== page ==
Bringing RSVP to Your School

I highly recommend RSVP as a vehicle for you as a principal to foster and support the voices of your amazing students. The structure for amplifying student voice is already in place at most of your schools through student council and Honor Society chapters. RSVP helps to expand these student leadership programs to encourage the voices of students who are not elected
to positions of leadership or heard in school on a consistent basis.

Principals do not have to jump into the student voice arena alone when they are implementing RSVP. NASSP staff can assist in program implementation and the RSVP Implementation Guide answers any questions you may have. I encourage you to recruit a small group of staff members interested in RSVP to adopt this program. Not only will you foster the voices of your students and their agency in creating positive change, you will help develop productive citizens in your school community and society at large.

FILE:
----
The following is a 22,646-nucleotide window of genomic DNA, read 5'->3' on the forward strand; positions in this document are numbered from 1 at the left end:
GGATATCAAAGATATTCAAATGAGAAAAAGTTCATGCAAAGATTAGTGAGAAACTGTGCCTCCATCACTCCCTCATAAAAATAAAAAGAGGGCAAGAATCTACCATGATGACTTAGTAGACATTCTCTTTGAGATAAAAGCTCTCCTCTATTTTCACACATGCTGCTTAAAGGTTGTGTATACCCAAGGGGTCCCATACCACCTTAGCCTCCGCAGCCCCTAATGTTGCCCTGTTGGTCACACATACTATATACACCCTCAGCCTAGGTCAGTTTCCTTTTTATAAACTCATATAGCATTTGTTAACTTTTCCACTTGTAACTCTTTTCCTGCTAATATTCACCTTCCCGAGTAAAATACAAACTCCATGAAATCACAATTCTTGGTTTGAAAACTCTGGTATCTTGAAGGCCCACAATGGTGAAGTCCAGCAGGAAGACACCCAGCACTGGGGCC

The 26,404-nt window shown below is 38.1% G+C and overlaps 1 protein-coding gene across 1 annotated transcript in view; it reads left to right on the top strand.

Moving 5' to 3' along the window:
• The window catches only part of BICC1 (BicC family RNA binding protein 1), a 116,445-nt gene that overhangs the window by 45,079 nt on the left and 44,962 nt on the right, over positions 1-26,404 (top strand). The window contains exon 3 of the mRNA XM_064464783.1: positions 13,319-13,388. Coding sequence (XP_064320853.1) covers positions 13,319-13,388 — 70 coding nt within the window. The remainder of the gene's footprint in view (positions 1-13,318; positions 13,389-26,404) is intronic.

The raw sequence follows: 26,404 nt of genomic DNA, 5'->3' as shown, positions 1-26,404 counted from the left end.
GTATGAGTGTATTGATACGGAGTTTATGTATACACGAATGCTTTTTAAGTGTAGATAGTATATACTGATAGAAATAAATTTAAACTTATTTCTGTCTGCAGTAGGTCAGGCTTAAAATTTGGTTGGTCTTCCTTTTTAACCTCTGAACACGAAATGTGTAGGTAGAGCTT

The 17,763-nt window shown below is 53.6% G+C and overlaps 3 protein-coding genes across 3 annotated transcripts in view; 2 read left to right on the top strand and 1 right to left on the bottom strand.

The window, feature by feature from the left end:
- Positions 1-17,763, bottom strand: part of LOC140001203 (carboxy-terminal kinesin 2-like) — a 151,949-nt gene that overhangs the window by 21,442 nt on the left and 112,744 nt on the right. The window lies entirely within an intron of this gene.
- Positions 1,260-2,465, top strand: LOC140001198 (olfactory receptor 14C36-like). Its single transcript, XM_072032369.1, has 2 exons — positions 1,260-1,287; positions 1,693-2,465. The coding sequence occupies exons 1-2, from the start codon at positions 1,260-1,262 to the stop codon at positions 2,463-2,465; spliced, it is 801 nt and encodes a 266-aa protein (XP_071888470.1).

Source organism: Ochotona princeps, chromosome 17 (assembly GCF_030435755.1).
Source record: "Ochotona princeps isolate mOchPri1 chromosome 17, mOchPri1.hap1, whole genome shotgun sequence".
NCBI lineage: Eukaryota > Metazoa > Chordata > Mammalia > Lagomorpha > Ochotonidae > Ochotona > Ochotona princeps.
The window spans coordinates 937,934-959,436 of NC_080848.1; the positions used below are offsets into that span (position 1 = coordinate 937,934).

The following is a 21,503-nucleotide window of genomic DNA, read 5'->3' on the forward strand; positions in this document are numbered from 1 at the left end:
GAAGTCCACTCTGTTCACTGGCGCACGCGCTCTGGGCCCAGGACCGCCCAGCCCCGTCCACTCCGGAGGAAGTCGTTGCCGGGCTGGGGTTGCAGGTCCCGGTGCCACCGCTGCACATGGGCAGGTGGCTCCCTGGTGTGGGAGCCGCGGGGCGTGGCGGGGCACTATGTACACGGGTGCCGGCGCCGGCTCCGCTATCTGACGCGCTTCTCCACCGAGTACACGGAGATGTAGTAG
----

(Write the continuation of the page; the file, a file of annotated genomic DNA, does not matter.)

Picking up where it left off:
James Flynn, EdD, is the director of planning/research and evaluation, operations, and state and federal programs at Burlington City Public Schools in Burlington, NJ. He is the former principal of Burlington City High School.